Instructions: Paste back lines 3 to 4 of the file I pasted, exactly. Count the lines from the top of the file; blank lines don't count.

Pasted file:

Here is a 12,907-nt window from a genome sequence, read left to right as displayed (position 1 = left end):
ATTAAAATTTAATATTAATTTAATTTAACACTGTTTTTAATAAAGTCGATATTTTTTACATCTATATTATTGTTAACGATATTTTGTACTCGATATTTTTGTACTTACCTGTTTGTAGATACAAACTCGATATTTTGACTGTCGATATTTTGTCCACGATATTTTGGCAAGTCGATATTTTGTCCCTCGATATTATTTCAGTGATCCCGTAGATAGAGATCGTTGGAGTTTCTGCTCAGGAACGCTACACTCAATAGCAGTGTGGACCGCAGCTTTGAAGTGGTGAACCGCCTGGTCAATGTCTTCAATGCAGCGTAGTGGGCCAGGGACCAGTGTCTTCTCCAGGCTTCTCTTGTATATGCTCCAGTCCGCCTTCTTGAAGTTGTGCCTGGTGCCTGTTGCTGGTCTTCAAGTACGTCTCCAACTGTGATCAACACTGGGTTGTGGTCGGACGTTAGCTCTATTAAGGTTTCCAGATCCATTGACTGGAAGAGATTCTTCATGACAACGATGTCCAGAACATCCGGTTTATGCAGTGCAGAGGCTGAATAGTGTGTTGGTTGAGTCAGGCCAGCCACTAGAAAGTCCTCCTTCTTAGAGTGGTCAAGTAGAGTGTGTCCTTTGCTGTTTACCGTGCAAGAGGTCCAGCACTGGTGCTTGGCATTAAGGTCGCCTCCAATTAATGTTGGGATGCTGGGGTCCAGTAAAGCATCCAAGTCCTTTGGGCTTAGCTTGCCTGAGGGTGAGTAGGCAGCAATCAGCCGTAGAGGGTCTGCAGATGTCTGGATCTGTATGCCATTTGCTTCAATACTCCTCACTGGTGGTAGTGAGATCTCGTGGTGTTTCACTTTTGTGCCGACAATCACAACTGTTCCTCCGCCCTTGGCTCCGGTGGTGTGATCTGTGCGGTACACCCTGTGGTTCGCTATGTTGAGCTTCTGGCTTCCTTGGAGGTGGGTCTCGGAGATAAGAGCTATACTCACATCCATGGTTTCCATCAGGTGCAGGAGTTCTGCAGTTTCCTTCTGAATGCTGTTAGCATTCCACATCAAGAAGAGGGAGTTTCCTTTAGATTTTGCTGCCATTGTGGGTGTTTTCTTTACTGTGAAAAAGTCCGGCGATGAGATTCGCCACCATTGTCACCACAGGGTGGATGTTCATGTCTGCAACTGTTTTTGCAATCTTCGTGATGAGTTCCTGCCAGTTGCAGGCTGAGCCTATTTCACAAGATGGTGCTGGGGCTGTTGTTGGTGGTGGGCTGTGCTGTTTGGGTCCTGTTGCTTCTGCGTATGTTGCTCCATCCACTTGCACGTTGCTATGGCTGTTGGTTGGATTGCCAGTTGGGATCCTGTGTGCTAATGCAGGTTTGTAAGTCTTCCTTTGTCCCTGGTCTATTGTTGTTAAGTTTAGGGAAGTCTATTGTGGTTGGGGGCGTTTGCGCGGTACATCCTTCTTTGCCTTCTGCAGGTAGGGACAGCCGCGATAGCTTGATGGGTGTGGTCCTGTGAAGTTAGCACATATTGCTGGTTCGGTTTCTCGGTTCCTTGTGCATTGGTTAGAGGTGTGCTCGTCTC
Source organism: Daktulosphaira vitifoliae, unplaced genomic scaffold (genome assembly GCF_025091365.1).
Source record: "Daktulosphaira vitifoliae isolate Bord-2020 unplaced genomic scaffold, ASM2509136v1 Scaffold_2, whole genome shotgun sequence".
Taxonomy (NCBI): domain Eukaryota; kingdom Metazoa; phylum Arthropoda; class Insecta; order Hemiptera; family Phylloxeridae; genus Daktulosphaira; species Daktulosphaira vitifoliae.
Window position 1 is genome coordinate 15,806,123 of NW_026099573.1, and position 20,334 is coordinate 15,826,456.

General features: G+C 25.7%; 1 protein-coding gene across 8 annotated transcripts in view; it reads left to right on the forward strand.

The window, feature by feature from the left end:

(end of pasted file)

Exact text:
Source organism: Daktulosphaira vitifoliae, unplaced genomic scaffold (genome assembly GCF_025091365.1).
Source record: "Daktulosphaira vitifoliae isolate Bord-2020 unplaced genomic scaffold, ASM2509136v1 Scaffold_2, whole genome shotgun sequence".